Some form of the meme keeps popping up on my timeline: “Share if you think schools should teach children to write in cursive”. Every time I see this I want to ask why? Why do children need to learn cursive?
Why is cursive important?
There is no doubt that cursive allows for us to write more quickly when taking notes. It is an efficient form of communication for those contexts in which writing is used. As a result, generations of students have been taught cursive writing to enable communication through this means. Through cursive writing, we also develop our signatures which provide an important way of identifying ourselves for legal purposes – like when we sign contracts and make purchases with credit cards.
Communication in 2018
The fact is, however, communication is undergoing a significant transformation. There are few places now where paper is the primary means of communication. Instead, messages are sent via e-mail, text, messenger, and face to face communication. Students have access to computers to take notes and information is available online through educational software to promote computerisation of education. Purchases now happen through pin numbers and tap reducing the need for signatures. Few need cheques given the ability to use paypal, e-transfers or credit/debit cards. Even contracts are being modernised through docusign technology where electronic signatures are created and used.
Lessons take time
Recognising the shift in how we communicate, educators need to allocate class time to those topics which are important for students to learn. Each choice fills in a block of time, limiting what else can be taught. So then, what will not be taught if educators choose to continue to teach cursive? Is this a sufficient priority to take up time in the education process?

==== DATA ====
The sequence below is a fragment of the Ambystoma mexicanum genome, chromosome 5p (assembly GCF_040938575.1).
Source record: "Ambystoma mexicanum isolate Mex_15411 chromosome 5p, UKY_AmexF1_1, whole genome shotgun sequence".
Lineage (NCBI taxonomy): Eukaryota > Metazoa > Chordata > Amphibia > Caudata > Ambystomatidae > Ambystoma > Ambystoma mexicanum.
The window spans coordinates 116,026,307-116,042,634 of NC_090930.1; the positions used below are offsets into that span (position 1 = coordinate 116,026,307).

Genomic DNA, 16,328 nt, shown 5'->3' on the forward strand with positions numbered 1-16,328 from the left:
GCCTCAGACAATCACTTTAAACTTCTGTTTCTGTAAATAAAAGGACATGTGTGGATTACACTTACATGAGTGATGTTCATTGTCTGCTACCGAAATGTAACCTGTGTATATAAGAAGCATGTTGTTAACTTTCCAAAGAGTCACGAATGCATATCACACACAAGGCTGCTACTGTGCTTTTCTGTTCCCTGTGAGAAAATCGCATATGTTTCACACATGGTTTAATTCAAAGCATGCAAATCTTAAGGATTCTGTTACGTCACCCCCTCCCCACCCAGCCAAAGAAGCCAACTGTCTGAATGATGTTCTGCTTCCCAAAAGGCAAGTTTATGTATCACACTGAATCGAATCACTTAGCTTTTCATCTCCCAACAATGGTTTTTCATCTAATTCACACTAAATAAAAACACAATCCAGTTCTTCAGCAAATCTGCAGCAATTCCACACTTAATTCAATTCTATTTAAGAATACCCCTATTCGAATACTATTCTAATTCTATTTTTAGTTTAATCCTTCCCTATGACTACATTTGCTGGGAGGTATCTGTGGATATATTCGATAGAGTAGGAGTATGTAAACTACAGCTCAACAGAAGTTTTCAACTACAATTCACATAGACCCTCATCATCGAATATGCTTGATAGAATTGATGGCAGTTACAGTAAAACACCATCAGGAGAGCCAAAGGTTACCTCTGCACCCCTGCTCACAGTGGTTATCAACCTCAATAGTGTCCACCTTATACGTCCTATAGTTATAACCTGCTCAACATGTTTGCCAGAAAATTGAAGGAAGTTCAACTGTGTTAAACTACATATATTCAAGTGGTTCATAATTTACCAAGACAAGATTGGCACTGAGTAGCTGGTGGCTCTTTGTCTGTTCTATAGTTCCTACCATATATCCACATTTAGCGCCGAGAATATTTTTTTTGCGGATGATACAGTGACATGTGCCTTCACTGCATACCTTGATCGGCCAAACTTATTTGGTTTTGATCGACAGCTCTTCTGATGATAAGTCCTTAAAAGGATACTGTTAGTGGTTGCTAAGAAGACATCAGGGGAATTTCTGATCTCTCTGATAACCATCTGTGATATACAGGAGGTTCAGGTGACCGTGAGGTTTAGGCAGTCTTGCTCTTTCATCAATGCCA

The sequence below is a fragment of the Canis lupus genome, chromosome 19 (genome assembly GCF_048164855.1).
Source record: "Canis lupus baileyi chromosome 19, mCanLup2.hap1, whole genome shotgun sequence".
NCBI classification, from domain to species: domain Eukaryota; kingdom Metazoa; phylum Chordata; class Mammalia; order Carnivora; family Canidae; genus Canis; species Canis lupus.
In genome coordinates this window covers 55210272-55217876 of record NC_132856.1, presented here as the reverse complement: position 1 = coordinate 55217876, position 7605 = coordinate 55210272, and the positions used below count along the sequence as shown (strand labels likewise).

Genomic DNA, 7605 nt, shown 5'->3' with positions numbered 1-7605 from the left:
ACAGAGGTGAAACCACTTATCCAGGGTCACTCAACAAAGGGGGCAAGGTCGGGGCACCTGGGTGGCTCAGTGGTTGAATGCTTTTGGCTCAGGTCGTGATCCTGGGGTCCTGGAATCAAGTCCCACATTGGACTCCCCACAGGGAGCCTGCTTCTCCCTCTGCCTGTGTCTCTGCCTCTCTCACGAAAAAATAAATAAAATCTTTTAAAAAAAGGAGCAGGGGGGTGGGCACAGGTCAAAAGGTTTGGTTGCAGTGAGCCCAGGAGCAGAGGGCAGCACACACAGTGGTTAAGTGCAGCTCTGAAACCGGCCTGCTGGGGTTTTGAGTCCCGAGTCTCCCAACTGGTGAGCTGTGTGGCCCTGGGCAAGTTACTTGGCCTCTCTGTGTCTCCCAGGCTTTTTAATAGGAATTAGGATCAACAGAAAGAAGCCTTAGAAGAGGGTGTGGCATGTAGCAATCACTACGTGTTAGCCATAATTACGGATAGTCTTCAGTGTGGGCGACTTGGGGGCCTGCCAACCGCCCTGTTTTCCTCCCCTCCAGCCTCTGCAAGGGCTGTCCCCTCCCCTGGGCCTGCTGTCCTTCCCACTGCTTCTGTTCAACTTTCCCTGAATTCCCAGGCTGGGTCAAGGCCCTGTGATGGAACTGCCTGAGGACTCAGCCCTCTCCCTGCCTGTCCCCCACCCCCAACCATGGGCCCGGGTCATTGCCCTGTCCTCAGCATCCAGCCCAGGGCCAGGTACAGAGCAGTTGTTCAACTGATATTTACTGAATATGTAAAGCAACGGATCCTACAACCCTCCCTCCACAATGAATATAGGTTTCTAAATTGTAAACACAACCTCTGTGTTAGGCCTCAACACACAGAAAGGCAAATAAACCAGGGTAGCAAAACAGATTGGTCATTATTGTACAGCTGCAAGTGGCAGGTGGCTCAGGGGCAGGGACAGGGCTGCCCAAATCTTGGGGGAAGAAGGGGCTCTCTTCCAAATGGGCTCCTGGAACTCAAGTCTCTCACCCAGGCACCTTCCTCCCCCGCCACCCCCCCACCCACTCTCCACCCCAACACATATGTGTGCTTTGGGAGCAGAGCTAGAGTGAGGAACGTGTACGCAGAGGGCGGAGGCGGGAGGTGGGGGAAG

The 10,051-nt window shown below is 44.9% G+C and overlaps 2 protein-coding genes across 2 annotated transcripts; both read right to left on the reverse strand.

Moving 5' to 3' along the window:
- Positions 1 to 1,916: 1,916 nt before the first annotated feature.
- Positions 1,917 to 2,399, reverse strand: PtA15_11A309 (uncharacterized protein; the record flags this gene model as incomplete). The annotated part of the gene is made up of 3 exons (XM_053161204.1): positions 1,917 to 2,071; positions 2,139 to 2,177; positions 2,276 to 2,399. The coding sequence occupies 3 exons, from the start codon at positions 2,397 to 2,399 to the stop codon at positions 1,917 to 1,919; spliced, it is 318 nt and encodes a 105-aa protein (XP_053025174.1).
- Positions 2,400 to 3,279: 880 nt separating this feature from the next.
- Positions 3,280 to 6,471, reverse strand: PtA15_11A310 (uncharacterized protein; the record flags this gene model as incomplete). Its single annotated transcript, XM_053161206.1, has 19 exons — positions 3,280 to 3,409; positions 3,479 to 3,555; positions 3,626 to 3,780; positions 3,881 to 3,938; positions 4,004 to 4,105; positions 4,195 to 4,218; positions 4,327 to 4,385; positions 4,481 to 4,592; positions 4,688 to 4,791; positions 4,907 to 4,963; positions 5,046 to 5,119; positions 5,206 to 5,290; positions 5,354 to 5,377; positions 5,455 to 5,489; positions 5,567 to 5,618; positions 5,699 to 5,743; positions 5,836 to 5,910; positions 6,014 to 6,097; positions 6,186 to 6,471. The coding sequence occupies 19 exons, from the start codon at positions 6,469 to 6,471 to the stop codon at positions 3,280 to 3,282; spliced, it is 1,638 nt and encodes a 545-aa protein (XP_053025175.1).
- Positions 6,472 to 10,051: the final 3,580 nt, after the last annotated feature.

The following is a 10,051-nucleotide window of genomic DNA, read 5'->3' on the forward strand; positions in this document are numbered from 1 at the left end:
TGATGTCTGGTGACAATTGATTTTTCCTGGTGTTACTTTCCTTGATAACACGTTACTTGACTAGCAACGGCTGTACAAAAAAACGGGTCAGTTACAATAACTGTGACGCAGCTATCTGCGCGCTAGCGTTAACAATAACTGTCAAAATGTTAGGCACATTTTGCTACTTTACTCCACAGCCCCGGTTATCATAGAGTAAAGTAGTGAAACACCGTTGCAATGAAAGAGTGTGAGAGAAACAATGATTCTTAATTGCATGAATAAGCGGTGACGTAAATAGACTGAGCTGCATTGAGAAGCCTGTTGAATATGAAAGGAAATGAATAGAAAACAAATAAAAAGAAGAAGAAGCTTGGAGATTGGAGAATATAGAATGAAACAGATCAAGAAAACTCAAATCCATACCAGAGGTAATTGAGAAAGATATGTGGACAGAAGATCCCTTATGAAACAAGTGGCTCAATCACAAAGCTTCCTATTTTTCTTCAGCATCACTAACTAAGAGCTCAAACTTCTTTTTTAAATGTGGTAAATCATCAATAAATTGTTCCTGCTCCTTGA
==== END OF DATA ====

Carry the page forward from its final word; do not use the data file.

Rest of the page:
But what about talking with grandparents?
One of the reasons I have heard to support cursive is that it allows children to communicate with their grandparents. I am all for communication across generations and can understand how frustrating it might be to realise that grandchildren might not be able to read the birthday card sent to them by grandma and grandpa because they do not know cursive. Is this a sufficient reason to include cursive in the classroom perhaps at the expense of other communication tools? Or is it possible that grandparents could utilise other communication techniques, say printing which continues to be taught in schools, when they send those birthday cards?
What do you think?
When faced with those memes, how do you respond? Do you like and share – promoting the teaching of cursive in schools? Or do you think that it is time to accept that cursive is no longer as useful as it once was and that perhaps it is more important to spend time teaching other means of communication – like keyboarding skills? We would love to hear from you.
Thrive! A living manual for families uses the tools of social media and food and fellowship to facilitate conversation about the blessings and challenges of being family today. Check out http://stpaulstrinity.org/?page_id=2100 for more information or visit our Facebook page at https://www.facebook.com/ThriveFamiliesManual/